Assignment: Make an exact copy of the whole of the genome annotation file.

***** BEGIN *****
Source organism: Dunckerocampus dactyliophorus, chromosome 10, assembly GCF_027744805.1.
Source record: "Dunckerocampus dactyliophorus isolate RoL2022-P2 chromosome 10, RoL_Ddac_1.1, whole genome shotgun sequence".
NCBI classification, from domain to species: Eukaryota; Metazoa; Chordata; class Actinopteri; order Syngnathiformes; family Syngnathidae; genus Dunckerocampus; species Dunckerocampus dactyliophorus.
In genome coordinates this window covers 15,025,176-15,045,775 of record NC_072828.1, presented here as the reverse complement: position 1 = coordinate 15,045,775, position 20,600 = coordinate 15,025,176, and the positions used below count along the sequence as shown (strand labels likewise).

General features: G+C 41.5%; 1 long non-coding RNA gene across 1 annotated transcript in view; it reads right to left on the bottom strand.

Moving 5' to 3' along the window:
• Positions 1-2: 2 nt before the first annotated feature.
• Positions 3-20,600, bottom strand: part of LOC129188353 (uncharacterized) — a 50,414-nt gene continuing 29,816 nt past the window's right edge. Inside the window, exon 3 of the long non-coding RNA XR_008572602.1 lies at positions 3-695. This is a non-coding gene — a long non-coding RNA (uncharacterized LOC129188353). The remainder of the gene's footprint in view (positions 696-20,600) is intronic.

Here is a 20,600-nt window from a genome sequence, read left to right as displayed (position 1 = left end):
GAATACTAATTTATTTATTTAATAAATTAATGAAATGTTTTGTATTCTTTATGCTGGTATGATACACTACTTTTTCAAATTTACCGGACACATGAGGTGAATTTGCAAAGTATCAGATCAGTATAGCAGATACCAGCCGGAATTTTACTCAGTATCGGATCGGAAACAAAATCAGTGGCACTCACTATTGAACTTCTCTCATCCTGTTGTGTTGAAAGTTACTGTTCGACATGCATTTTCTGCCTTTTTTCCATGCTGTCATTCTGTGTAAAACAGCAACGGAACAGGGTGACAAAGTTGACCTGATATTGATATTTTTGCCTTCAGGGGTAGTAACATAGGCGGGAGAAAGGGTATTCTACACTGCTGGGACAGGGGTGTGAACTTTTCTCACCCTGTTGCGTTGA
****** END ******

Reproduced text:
Source organism: Dunckerocampus dactyliophorus, chromosome 10, assembly GCF_027744805.1.
Source record: "Dunckerocampus dactyliophorus isolate RoL2022-P2 chromosome 10, RoL_Ddac_1.1, whole genome shotgun sequence".
NCBI classification, from domain to species: Eukaryota; Metazoa; Chordata; class Actinopteri; order Syngnathiformes; family Syngnathidae; genus Dunckerocampus; species Dunckerocampus dactyliophorus.
In genome coordinates this window covers 15,025,176-15,045,775 of record NC_072828.1, presented here as the reverse complement: position 1 = coordinate 15,045,775, position 20,600 = coordinate 15,025,176, and the positions used below count along the sequence as shown (strand labels likewise).

General features: G+C 41.5%; 1 long non-coding RNA gene across 1 annotated transcript in view; it reads right to left on the bottom strand.

Moving 5' to 3' along the window:
• Positions 1-2: 2 nt before the first annotated feature.
• Positions 3-20,600, bottom strand: part of LOC129188353 (uncharacterized) — a 50,414-nt gene continuing 29,816 nt past the window's right edge. Inside the window, exon 3 of the long non-coding RNA XR_008572602.1 lies at positions 3-695. This is a non-coding gene — a long non-coding RNA (uncharacterized LOC129188353). The remainder of the gene's footprint in view (positions 696-20,600) is intronic.

Here is a 20,600-nt window from a genome sequence, read left to right as displayed (position 1 = left end):
GAATACTAATTTATTTATTTAATAAATTAATGAAATGTTTTGTATTCTTTATGCTGGTATGATACACTACTTTTTCAAATTTACCGGACACATGAGGTGAATTTGCAAAGTATCAGATCAGTATAGCAGATACCAGCCGGAATTTTACTCAGTATCGGATCGGAAACAAAATCAGTGGCACTCACTATTGAACTTCTCTCATCCTGTTGTGTTGAAAGTTACTGTTCGACATGCATTTTCTGCCTTTTTTCCATGCTGTCATTCTGTGTAAAACAGCAACGGAACAGGGTGACAAAGTTGACCTGATATTGATATTTTTGCCTTCAGGGGTAGTAACATAGGCGGGAGAAAGGGTATTCTACACTGCTGGGACAGGGGTGTGAACTTTTCTCACCCTGTTGCGTTGA